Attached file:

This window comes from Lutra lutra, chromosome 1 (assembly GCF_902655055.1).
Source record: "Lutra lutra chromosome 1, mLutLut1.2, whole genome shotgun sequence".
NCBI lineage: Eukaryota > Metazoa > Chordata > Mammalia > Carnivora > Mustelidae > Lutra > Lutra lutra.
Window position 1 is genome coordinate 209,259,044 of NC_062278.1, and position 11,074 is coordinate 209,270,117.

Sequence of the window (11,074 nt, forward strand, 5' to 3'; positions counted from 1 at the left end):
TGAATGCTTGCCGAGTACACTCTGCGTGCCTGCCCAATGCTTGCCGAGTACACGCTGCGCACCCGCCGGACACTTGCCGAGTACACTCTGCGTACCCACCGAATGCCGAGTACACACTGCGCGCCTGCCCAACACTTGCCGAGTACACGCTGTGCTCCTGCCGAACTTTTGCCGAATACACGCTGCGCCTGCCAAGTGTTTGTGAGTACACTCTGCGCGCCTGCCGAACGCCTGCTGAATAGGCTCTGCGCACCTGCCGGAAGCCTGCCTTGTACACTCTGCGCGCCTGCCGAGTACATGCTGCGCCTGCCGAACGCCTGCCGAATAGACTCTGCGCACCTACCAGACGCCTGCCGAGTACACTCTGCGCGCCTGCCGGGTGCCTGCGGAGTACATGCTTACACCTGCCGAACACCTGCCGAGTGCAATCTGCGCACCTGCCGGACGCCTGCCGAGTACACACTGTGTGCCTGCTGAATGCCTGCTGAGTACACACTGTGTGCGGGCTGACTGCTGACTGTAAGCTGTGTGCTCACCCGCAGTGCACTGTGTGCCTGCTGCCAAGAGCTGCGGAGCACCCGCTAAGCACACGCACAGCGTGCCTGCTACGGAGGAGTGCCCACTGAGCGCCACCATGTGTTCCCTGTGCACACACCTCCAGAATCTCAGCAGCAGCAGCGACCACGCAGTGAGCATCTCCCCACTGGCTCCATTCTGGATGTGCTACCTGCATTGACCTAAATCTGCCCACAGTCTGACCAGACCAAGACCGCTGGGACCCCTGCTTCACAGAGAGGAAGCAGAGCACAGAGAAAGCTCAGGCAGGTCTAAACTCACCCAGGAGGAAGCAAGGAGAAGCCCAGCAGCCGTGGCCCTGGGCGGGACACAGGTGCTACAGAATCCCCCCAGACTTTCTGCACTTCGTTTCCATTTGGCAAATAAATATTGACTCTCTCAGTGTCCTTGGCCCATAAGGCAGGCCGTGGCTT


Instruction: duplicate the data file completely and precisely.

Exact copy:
This window comes from Lutra lutra, chromosome 1 (assembly GCF_902655055.1).
Source record: "Lutra lutra chromosome 1, mLutLut1.2, whole genome shotgun sequence".
NCBI lineage: Eukaryota > Metazoa > Chordata > Mammalia > Carnivora > Mustelidae > Lutra > Lutra lutra.
Window position 1 is genome coordinate 209,259,044 of NC_062278.1, and position 11,074 is coordinate 209,270,117.

Sequence of the window (11,074 nt, forward strand, 5' to 3'; positions counted from 1 at the left end):
TGAATGCTTGCCGAGTACACTCTGCGTGCCTGCCCAATGCTTGCCGAGTACACGCTGCGCACCCGCCGGACACTTGCCGAGTACACTCTGCGTACCCACCGAATGCCGAGTACACACTGCGCGCCTGCCCAACACTTGCCGAGTACACGCTGTGCTCCTGCCGAACTTTTGCCGAATACACGCTGCGCCTGCCAAGTGTTTGTGAGTACACTCTGCGCGCCTGCCGAACGCCTGCTGAATAGGCTCTGCGCACCTGCCGGAAGCCTGCCTTGTACACTCTGCGCGCCTGCCGAGTACATGCTGCGCCTGCCGAACGCCTGCCGAATAGACTCTGCGCACCTACCAGACGCCTGCCGAGTACACTCTGCGCGCCTGCCGGGTGCCTGCGGAGTACATGCTTACACCTGCCGAACACCTGCCGAGTGCAATCTGCGCACCTGCCGGACGCCTGCCGAGTACACACTGTGTGCCTGCTGAATGCCTGCTGAGTACACACTGTGTGCGGGCTGACTGCTGACTGTAAGCTGTGTGCTCACCCGCAGTGCACTGTGTGCCTGCTGCCAAGAGCTGCGGAGCACCCGCTAAGCACACGCACAGCGTGCCTGCTACGGAGGAGTGCCCACTGAGCGCCACCATGTGTTCCCTGTGCACACACCTCCAGAATCTCAGCAGCAGCAGCGACCACGCAGTGAGCATCTCCCCACTGGCTCCATTCTGGATGTGCTACCTGCATTGACCTAAATCTGCCCACAGTCTGACCAGACCAAGACCGCTGGGACCCCTGCTTCACAGAGAGGAAGCAGAGCACAGAGAAAGCTCAGGCAGGTCTAAACTCACCCAGGAGGAAGCAAGGAGAAGCCCAGCAGCCGTGGCCCTGGGCGGGACACAGGTGCTACAGAATCCCCCCAGACTTTCTGCACTTCGTTTCCATTTGGCAAATAAATATTGACTCTCTCAGTGTCCTTGGCCCATAAGGCAGGCCGTGGCTT